Kevin Hart is not ruling out a future invitation to host the Oscars, despite recent backlash that prompted him to step down from the coveted role.
Speaking to TMZ earlier this week, Hart, who notably stepped down from the gig after past homophobic comments resurfaced, alluded to the fact that there is a chance, regardless of how slim it is, that he will be stepping onto the stage at the Dolby Theater for the biggest awards show of the year.
"The chances are very slim," Hart replies when asked if he would host the awards show in the future. "I love The Academy, I love everybody that's involved with the process of building the Oscars and making it. This year was just a tricky year, so maybe in the future it will work out."
When asked if The Academy had reached out to him for any future hosting gigs, Hart simply replied with "no comment." When asked if he would accept the gig if The Academy had reached out, he once again played coy, stating "no comment."
Hart had initially been announced as the host of the 91st Oscars in December. The announcement immediately sparked backlash and criticism of The Academy's decision after a number of past statements resurfaced in which Hart made controversial anti-gay jokes, including one in which he joked that somebody looked like "a gay bill board for AIDS" and another in which he called someone a "FAT F–."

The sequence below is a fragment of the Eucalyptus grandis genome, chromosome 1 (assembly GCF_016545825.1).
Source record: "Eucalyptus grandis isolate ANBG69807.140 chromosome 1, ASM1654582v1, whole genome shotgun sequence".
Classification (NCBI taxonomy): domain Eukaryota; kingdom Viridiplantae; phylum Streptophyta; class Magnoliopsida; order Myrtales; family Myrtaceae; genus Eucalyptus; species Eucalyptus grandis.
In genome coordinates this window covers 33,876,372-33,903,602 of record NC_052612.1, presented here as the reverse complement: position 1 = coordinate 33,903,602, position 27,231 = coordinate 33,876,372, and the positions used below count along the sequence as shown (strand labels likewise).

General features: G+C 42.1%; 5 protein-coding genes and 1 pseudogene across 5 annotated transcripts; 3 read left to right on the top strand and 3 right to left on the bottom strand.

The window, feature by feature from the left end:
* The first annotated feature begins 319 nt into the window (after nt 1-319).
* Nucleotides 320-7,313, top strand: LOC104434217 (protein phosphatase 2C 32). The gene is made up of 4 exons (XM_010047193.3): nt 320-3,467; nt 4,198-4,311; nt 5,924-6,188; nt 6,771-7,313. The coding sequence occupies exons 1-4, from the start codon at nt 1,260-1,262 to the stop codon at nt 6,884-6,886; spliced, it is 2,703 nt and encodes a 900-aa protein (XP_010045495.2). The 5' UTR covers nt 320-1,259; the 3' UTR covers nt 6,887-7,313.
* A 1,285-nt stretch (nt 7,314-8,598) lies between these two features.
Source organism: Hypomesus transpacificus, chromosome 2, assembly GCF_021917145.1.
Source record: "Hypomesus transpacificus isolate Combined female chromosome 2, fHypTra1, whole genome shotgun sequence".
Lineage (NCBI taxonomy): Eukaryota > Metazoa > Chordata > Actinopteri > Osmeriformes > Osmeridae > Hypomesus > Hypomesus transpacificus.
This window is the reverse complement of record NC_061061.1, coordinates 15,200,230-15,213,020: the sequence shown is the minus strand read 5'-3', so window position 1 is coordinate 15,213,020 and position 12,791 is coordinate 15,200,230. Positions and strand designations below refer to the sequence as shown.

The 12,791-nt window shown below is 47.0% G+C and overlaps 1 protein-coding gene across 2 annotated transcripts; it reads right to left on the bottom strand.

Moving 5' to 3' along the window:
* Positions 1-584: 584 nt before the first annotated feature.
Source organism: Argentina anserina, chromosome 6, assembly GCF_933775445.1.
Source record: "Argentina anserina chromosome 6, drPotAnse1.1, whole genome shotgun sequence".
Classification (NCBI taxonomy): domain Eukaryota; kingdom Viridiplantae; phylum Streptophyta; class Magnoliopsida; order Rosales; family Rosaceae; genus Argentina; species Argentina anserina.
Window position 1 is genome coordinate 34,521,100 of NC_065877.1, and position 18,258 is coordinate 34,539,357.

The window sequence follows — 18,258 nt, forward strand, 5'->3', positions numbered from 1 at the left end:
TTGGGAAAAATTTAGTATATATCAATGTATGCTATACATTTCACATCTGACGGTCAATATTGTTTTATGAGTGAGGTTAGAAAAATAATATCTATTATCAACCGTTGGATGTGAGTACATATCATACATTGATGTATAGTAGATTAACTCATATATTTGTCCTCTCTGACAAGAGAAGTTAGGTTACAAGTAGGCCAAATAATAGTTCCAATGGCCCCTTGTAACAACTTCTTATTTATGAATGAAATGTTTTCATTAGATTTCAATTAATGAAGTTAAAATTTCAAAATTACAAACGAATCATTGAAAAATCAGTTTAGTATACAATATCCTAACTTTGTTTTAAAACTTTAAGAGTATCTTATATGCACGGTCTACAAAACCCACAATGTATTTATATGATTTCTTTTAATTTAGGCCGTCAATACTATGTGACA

In 2010, Hart had also joked during a stand-up performance about his fear of his son "growing up and being gay."
Hart eventually made the decision to step down from hosting, though the controversy wasn't quick to fade. In fact, following a recent appearance on The Ellen DeGeneres Show, which saw DeGeneres encouraging Hart to accept the chance to host, the criticism started anew, this time directed at both the comedian and DeGeneres, who was accused of allowing Hart's homophobic comments a pass.
Hart later issued an emotional apology to the LGBTQ community for his past behavior and hurtful comments, acknowledging that he was in the wrong and promising to work towards being more accepting and welcoming of criticism in the future.0comments
In the apology, he promised that he was "going to make sure that I don't do anything else offensive [in comedy]," and explained that "in the times that we're living in, we have to be understanding and accepting of people and change."
The 2019 Academy Awards, set to air on Sunday, Feb. 24 on ABC, currently does not have a replacement host.